And by means of the ingenuity of Daidalos Pasiphae had intercourse with the bull and gave birth to the Minotaur, famed in the myth. This creature, they say, was of double form, the upper parts of the body as far as the shoulders being those of a bull and the remaining parts those of a man. As a place in which to keep this monstrous thing Daidalos, the story goes, built a labyrinth, the passage-ways of which were so winding that those unfamiliar with them had difficulty in making their way out; in this labyrinth the Minotaur was maintained and here it devoured the seven youths and seven maidens which were sent to it from Athens, in recompense for the murder of Minos’ son Androgeus. (Diodoros Sikeliotes, Library of History 4.77.1)

There is even a tradition where Euthymos disguised himself as the maiden who was to be deflowered by Lycas, much as transvestitism played a role in the Oschophoria celebrating Theseus’ triumphant return and that Ariadne never set foot on Attic soil.

Which is significant since in the Orphic gold lamellae found in Southern Italy the initiate is instructed to proclaim Ἀστέριος ὄνομα. This could just be a suggestive synchronicity except that the epilogue of the Minoan myth took place in Sicily:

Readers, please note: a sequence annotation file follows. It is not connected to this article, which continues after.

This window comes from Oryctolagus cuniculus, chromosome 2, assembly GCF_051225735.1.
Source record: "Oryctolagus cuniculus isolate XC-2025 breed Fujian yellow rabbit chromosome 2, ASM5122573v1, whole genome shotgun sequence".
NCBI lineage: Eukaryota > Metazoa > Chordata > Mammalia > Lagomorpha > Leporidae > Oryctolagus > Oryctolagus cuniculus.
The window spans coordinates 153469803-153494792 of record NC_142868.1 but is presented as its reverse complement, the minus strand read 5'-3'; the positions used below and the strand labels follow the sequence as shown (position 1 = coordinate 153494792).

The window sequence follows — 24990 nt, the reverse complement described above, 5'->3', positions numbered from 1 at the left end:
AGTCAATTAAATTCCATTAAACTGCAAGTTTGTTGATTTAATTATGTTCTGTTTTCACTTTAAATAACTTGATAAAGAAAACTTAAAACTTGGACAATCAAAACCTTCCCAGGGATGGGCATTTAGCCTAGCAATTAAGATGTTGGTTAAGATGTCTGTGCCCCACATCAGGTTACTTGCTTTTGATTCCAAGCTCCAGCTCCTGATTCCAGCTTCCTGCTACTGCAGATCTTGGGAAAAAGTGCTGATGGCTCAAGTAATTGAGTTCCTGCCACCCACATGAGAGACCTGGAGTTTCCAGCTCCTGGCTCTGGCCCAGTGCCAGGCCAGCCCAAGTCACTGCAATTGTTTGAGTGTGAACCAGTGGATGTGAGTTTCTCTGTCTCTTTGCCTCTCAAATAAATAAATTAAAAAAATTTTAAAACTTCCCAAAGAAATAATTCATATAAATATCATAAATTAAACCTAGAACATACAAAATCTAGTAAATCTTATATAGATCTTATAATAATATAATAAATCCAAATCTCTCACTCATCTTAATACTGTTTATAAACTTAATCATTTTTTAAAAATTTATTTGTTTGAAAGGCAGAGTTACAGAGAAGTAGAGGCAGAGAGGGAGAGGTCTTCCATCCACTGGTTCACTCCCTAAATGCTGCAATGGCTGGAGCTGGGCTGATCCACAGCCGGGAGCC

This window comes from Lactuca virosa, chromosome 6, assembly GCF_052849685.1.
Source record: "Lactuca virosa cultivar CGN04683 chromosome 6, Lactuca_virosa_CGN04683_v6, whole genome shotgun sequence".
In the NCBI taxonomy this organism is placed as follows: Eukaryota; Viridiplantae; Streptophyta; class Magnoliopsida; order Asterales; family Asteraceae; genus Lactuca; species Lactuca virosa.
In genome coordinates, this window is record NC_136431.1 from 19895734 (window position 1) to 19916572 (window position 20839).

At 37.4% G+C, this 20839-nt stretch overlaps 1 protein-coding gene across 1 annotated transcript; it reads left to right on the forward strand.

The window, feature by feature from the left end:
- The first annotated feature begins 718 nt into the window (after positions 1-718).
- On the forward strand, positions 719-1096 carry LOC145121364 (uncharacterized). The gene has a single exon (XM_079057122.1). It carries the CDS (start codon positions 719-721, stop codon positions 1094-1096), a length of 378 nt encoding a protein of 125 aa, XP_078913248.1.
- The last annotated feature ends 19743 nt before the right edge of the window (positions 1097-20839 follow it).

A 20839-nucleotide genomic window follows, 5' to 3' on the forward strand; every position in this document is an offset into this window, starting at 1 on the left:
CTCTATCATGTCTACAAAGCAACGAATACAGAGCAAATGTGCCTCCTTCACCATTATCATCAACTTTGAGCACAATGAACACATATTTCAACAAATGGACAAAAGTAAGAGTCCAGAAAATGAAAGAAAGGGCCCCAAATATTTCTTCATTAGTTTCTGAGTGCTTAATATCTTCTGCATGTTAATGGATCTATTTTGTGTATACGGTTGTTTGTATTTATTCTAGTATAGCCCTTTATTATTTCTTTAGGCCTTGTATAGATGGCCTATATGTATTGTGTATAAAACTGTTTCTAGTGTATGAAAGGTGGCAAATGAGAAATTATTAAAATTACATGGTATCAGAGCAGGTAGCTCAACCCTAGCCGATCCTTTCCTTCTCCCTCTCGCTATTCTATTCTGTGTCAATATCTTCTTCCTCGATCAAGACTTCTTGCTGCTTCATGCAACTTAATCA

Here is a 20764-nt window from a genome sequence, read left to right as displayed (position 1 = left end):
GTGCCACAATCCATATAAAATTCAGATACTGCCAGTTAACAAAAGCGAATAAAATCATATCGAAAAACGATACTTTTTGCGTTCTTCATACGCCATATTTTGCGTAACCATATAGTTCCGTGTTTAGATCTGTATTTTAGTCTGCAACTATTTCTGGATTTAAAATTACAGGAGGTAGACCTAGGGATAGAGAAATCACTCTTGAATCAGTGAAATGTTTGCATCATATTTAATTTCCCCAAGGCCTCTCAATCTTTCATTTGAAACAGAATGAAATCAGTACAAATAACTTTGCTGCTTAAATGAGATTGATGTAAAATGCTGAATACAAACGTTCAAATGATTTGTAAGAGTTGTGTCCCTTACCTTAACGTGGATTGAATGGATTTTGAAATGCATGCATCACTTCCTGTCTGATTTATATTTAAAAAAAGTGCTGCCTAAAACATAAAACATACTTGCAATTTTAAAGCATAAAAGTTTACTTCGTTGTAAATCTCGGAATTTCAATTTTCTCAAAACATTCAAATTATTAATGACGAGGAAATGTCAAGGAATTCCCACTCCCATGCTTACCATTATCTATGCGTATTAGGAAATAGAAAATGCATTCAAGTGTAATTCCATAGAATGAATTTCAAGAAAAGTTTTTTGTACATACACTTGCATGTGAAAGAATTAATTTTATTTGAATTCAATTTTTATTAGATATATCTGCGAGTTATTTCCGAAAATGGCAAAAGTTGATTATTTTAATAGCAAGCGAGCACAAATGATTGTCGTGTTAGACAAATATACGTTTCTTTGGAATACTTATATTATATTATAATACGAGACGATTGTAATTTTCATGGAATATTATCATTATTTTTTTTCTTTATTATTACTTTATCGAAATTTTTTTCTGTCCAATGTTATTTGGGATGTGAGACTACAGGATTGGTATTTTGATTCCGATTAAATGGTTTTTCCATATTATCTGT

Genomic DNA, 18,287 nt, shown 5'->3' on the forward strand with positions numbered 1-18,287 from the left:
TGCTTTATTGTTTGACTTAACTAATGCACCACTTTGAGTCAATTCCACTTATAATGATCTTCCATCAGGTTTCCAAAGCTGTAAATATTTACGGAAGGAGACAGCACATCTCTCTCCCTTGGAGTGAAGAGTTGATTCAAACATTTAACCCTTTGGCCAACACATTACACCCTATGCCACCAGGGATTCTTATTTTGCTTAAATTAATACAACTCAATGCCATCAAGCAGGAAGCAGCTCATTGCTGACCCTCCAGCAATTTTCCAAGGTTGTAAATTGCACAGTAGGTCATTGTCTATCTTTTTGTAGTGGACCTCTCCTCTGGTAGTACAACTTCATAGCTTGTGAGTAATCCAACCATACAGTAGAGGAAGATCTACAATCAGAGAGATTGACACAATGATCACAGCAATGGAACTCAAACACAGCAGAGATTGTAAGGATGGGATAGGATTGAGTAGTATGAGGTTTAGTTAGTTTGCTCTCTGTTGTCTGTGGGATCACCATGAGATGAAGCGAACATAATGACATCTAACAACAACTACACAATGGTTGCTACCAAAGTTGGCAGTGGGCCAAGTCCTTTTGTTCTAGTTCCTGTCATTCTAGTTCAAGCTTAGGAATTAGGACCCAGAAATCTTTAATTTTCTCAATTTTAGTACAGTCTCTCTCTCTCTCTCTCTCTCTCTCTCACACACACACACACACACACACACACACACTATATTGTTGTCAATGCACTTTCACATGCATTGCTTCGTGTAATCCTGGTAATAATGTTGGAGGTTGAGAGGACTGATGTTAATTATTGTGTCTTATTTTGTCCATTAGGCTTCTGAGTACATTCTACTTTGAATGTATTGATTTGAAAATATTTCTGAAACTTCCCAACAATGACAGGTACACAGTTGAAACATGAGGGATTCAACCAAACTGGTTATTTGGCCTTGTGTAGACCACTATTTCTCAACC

Minos, the king of the Cretans, who was at that time the master of the seas, when he learned that Daedalus had fled to Sicily, decided to make a campaign against that island. After preparing a notable naval force he sailed forth from Crete and landed at a place in the territory of Acragas which was called after him Minoa. Here he disembarked his troops and sending messengers to King Cocalus he demanded Daedalus of him for punishment. But Cocalus invited Minos to a conference, and after promising to meet all his demands he brought him to his home as a guest. And when Minos was bathing Cocalus kept him too long in the hot water and thus slew him; the body he gave back to the Cretans, explaining his death on the ground that he had slipped in the bath and by falling into the hot water had met his end. Thereupon the comrades of Minos buried the body of the king with magnificent ceremonies, and constructing a tomb of two storeys, in the part of it which was hidden underground they placed the bones, and in that which lay open to gaze they made a shrine of Aphrodite. Here Minos received honours over many generations, the inhabitants of the region offering sacrifices there in the belief that the shrine was Aphrodite’s; but in more recent times, after the city of the Acragantini had been founded and it became known that the bones had been placed there, it came to pass that the tomb was dismantled and the bones were given back to the Cretans, this being done when Theron was lord over the people of Acragas. (Diodoros Sikeleiotes, Library of History 4.79.1-4)

And not just anywhere in Sicily – but specifically the home of Empedokles. So I think in the fragment I opened with Empedokles is drawing a comparison between the Locrian man-faced bull hero Euthymos and the more widely known bull-faced man Asterios the Minotaur, one with profound implications when you consider Euthymos’ role in the baptismal and eschatogamic mysteries at the Grotta Caruso. (Especially since it comes in a discussion about Aphrodite and Nestis, likely a local name for Persephone.)

All of which is a good example of the bricolage method that characterizes ancient Orphism: